Apolo Ohno won the men's 1,000 meters, holding off Korea's Lee Jung-su at the end. Ohno led for most of the six-lap race, let Kim pass him briefly, then went wide into the final turn to make the decisive pass. Lee outlasted Ohno to win the 1,500 the day before.

Katherine Reutter, who has cleared stamped herself as the top U.S. woman this season, won silver in the women's 1,000 behind China's Wang Meng, the top skater in the world.

The women's relay was notable for two reasons. First, the U.S. women failed to reach the final when Reutter lost her footing and slid into the boards during the semis. In the finals, China built an enormous lead, but nearly lost it at the end, when Wang left her arms on her back in the final lap and then stood straight up and looked over her shoulder in what was either an act of laziness or hot-dogging. She ultimately edged Korea's Kim Min-jung by one-hundredth of a second.

With Steve Holcomb's team entering the season as the first world champs from the U.S. in half a century, the top U.S. driver in the opening world cup competition in Park City was ... Todd Hays. The 40-year-old Texan continued his successful return to the sport, teaming with Steve Langdon to take silver behind Beat Hefti and Alex Baumann of Switzerland. This was the first podium for a Hays sled since he won a four-man race on the natural-ice track of St. Moritz in 2006. Holcomb and Curt Tomasevicz finished fourth, behind another Swiss pair.

It shouldn't be long after the 2010 Vancouver Games when the IOC awards TV rights in the United States for the 2014 Olympics in Sochi and the 2016 Olympics in Rio, rights that the IOC is almost certain to sell as a package. NBC has been the host network for every summer broadcast since 1988 and each winter telecast since 2002. But the group from ABC/ESPN dipped a toe into the Olympic waters last week by securing the South American rights to the 2010 and 2012 Games.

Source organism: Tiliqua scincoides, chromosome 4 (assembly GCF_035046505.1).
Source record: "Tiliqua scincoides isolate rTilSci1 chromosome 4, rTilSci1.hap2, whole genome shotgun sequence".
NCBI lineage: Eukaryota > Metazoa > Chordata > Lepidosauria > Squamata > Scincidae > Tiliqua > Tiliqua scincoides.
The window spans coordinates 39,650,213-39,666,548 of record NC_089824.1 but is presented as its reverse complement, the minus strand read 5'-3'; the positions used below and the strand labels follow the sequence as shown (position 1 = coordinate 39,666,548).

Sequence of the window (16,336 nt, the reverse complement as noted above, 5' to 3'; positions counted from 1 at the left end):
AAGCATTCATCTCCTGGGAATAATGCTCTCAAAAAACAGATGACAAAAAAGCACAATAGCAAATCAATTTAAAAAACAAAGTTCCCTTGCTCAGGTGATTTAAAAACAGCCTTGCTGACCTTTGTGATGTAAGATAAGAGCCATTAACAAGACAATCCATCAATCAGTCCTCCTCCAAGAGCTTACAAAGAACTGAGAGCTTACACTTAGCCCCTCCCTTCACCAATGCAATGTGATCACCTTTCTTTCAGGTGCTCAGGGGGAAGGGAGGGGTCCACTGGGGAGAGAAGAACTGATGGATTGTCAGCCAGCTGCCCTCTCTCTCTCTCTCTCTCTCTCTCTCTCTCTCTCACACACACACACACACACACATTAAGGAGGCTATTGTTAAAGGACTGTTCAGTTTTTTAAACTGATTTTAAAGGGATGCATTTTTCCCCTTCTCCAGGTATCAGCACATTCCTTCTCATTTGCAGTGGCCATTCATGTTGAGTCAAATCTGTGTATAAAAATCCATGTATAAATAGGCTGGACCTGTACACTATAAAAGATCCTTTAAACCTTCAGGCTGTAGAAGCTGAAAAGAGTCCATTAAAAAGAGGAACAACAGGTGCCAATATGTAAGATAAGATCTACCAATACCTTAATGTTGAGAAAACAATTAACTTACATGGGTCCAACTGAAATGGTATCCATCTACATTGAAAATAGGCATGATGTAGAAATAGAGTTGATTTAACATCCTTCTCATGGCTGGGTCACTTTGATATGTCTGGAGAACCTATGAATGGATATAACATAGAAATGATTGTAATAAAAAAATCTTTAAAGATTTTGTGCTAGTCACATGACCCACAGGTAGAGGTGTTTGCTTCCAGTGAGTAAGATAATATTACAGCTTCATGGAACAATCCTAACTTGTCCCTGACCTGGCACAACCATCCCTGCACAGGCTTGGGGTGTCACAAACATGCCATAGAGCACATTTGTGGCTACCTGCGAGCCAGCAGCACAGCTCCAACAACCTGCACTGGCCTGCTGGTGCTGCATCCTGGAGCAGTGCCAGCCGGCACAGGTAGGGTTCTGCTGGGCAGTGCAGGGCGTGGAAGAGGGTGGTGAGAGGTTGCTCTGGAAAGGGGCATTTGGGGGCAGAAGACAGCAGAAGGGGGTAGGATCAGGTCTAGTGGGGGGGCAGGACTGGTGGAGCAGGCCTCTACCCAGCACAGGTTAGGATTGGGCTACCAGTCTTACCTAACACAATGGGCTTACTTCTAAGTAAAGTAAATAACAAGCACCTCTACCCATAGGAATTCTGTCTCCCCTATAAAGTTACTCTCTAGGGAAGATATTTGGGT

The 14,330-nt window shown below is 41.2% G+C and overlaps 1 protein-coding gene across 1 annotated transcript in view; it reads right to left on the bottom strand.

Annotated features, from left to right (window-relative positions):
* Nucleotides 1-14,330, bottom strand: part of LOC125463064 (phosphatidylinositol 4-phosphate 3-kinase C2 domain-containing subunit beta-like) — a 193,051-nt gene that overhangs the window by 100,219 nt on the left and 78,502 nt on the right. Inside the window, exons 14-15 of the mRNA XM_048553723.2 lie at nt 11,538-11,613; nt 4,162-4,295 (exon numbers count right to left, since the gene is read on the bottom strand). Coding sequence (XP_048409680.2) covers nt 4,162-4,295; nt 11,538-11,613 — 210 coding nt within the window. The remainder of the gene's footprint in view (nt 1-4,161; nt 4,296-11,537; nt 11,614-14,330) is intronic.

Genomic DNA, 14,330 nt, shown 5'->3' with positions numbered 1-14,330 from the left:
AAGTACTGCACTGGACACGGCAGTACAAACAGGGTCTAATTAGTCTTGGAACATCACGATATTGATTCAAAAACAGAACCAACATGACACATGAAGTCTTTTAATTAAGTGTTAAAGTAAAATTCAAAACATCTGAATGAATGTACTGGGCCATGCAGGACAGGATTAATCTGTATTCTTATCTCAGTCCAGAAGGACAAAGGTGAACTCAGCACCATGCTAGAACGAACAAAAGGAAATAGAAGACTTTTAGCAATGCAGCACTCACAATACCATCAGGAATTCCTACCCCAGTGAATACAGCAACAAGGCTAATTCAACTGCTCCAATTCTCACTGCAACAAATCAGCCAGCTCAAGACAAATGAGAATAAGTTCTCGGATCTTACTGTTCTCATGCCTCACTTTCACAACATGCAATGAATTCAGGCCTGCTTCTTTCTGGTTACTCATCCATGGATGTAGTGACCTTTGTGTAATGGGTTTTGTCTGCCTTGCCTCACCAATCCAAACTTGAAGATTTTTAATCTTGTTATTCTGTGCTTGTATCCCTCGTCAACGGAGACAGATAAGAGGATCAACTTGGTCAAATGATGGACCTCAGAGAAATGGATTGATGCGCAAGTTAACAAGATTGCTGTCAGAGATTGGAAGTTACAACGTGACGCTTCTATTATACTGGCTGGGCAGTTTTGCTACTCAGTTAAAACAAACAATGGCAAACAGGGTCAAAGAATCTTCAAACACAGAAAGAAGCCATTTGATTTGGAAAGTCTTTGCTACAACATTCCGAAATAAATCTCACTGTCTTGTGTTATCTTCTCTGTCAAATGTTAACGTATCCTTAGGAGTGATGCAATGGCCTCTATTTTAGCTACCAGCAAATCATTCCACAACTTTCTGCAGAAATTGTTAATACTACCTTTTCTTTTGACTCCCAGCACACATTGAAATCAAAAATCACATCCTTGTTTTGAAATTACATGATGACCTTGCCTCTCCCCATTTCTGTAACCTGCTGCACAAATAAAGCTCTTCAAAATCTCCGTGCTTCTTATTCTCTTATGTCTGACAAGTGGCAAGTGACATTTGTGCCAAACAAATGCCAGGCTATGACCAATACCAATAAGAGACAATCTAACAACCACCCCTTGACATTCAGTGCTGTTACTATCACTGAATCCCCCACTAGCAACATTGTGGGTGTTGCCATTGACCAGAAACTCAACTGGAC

Iberoamericana Television Organization (ITO) had broadcast each of the Summer Games since 1992, when Barcelona hosted the Games. ESPN Star Sports had already won partial rights for those two Games in Asia. Though the Games in Sochi won't draw significant interest from the U.S. market, the IOC hopes that Rio's favorable time zone (two hours from the East Coast during summertime), a travel-log aura comparable to Beijing's, a less competitive summer sports season and the possibility of a stronger economy that could lure advertisers would make the Games attractive to a network.

ABC has not shown the Olympics since the 1988 Winter Games in Calgary, where Jim McKay was still the primary studio host. The Games have never been on ESPN.

NBC is still expected to bid for the package, though the recent news that Comcast may assume a controlling stake in NBC Universal adds uncertainty to that prospect. CBS and Fox may also bid, though neither has indicated strong interest.

A British Columbia Court of Appeal last week rejected a final attempt by women's ski jumpers to compete at the Vancouver Games. Any other decision would have been fraught with complications, given that the Games are only three months away. Would the IOC increase its avowed maximum number of athletes it would allow at the Games? Would there have enough beds at the Olympic village? Would the number of male ski jumpers need to be reduced? Would this open the door for another court in another country to dictate future event programs at the 11th hour to the IOC and to an organizing committee?

Count on women's jumping being on the Olympic program soon, perhaps in 2014. The United States may be the big loser in the omission of women's jumping for 2010. Lindsey Van (often confused with alpine's Vonn) of Park City is the reigning world champion in the event.